Maria is a recent graduate of the University of Nairobi in Kenya where she studied law and worked with an NGO that addressed health and sanitation issues in low-income urban areas. Following the political situation in Burundi that resulted in displacement and insecurity for civilians, Maria decided to focus on conflict transformation and improving security for civilians on a non-partisan platform. Maria's internship with Nonviolent Peaceforce in the Philippines is the next step in this goal. It is also an opportunity to gain an understanding of the theory and practical application of unarmed civilian protection. Maria's experience with Nonviolent Peaceforce is a gateway for her future studies and career in conflict transformation and civilian protection.

Many of you reading this are likely well versed in Nonviolent Peaceforce’s mandate and the different projects conducted in NP’s country programs. However, perhaps you are not fully tuned-in to the dynamic entity that is the NP field team. As the newest addition to NP Philippines, I want to share my revelations about daily life and work in the field with the South Central Mindanao Team (SCMT).

I arrived at the SCMT field site in Datu Piang, Mindanao, not knowing what to expect. My knowledge of Mindanao prior to arriving was limited, but I knew the area is prone to tensions and outbreaks of violence ̶ related to protracted conflict in the region. I’d already experienced the hospitality of the Filipino people, but anxiety got the best of me during my orientation. Needless to say my worries quickly proved unfounded. The members of my team accepted me as one of their own from day one and gave me great advice on how to handle culture shock. I also received a warm welcome from the many communities I visited with the team. In fact, after only a couple of weeks, the armed actors I had initially deemed unapproachable no longer intimidated me.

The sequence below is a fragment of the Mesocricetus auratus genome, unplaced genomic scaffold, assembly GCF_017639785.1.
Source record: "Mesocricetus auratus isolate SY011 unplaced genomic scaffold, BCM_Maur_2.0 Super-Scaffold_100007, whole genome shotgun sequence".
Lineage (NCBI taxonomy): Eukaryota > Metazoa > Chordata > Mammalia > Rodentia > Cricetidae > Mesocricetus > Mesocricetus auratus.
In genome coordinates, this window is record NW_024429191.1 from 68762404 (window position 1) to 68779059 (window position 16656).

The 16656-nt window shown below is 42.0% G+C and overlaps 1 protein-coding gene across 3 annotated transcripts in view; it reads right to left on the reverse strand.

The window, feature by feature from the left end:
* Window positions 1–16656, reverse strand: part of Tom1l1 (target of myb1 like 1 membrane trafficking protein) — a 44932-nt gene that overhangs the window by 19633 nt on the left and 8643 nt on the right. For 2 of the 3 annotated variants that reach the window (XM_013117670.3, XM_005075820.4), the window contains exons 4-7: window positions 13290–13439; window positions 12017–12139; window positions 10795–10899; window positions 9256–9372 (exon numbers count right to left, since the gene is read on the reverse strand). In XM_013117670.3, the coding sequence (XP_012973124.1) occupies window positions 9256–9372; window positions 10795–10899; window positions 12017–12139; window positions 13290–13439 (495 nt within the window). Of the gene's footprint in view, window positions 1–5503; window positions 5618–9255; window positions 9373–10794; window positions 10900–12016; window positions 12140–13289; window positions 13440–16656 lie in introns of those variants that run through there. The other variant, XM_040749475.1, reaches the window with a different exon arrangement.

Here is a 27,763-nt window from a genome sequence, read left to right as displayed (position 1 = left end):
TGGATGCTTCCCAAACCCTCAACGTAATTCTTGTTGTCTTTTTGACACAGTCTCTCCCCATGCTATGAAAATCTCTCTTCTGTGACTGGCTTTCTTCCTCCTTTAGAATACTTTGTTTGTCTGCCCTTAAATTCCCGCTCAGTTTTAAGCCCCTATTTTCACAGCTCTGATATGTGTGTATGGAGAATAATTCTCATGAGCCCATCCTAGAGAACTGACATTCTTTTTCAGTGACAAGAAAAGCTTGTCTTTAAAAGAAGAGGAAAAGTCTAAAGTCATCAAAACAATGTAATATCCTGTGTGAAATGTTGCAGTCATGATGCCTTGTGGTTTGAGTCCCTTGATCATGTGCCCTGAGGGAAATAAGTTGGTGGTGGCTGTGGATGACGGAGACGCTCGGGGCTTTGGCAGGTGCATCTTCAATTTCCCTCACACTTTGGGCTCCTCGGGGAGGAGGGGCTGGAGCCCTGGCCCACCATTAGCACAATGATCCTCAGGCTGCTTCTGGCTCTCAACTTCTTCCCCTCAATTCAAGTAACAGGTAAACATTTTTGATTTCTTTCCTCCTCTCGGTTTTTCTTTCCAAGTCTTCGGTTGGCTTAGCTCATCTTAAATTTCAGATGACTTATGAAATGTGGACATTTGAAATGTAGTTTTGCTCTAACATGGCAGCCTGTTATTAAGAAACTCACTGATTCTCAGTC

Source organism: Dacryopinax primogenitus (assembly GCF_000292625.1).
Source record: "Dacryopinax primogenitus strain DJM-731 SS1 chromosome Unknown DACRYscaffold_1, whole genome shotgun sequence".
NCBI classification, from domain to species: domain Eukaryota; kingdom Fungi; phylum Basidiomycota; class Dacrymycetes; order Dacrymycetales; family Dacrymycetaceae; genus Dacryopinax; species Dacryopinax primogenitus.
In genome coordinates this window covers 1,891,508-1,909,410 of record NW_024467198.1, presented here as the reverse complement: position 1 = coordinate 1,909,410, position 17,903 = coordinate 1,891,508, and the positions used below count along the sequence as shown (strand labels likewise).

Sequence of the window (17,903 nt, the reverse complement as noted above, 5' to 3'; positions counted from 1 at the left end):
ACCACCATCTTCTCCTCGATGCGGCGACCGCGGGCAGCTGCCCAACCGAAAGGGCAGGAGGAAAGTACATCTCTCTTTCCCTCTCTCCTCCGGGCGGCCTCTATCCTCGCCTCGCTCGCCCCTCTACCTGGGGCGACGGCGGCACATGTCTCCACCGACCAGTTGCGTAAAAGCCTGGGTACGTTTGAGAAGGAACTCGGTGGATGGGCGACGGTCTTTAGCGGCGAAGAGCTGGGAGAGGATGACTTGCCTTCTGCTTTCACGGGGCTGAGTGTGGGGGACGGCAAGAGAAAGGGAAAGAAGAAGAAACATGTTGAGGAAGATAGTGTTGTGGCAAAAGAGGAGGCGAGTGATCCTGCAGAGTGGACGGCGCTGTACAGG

Read more: Working Together: NP's Many Collaborators in the Field

Women have always played a definitive role in times of war and peace.

caca 0171In 2000, the United Nations Department of Public Information assembled a fact sheet based on the "Review and Appraisal of the Implementation of the Beijing Platform for Action: Report of the Secretary-General". On the one hand, it revealed that "more than 75 per cent of displaced people are women and children, and in some refugee populations they constitute 90 per cent." On the other hand, it also put forth an observation that "a growing understanding of the role of women in conflict resolution and the specific skills and abilities they bring to the decision-making process."